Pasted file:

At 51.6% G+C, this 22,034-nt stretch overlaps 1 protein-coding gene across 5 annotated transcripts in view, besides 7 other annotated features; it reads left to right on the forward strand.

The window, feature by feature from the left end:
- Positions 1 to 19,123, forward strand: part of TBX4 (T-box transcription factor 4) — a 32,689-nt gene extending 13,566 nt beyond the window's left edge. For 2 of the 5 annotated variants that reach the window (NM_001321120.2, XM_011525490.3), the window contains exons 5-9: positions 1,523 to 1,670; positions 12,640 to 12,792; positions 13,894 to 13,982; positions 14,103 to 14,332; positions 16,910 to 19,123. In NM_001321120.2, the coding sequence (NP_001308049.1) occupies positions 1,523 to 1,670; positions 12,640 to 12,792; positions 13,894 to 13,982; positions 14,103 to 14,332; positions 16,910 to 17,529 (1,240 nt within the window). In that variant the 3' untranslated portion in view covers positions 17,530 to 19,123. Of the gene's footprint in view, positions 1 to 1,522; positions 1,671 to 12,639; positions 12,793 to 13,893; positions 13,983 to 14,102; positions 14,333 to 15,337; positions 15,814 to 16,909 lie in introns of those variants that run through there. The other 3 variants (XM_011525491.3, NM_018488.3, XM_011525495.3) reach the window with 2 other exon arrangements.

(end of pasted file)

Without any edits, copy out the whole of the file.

At 51.6% G+C, this 22,034-nt stretch overlaps 1 protein-coding gene across 5 annotated transcripts in view, besides 7 other annotated features; it reads left to right on the forward strand.

The window, feature by feature from the left end:
- Positions 1 to 19,123, forward strand: part of TBX4 (T-box transcription factor 4) — a 32,689-nt gene extending 13,566 nt beyond the window's left edge. For 2 of the 5 annotated variants that reach the window (NM_001321120.2, XM_011525490.3), the window contains exons 5-9: positions 1,523 to 1,670; positions 12,640 to 12,792; positions 13,894 to 13,982; positions 14,103 to 14,332; positions 16,910 to 19,123. In NM_001321120.2, the coding sequence (NP_001308049.1) occupies positions 1,523 to 1,670; positions 12,640 to 12,792; positions 13,894 to 13,982; positions 14,103 to 14,332; positions 16,910 to 17,529 (1,240 nt within the window). In that variant the 3' untranslated portion in view covers positions 17,530 to 19,123. Of the gene's footprint in view, positions 1 to 1,522; positions 1,671 to 12,639; positions 12,793 to 13,893; positions 13,983 to 14,102; positions 14,333 to 15,337; positions 15,814 to 16,909 lie in introns of those variants that run through there. The other 3 variants (XM_011525491.3, NM_018488.3, XM_011525495.3) reach the window with 2 other exon arrangements.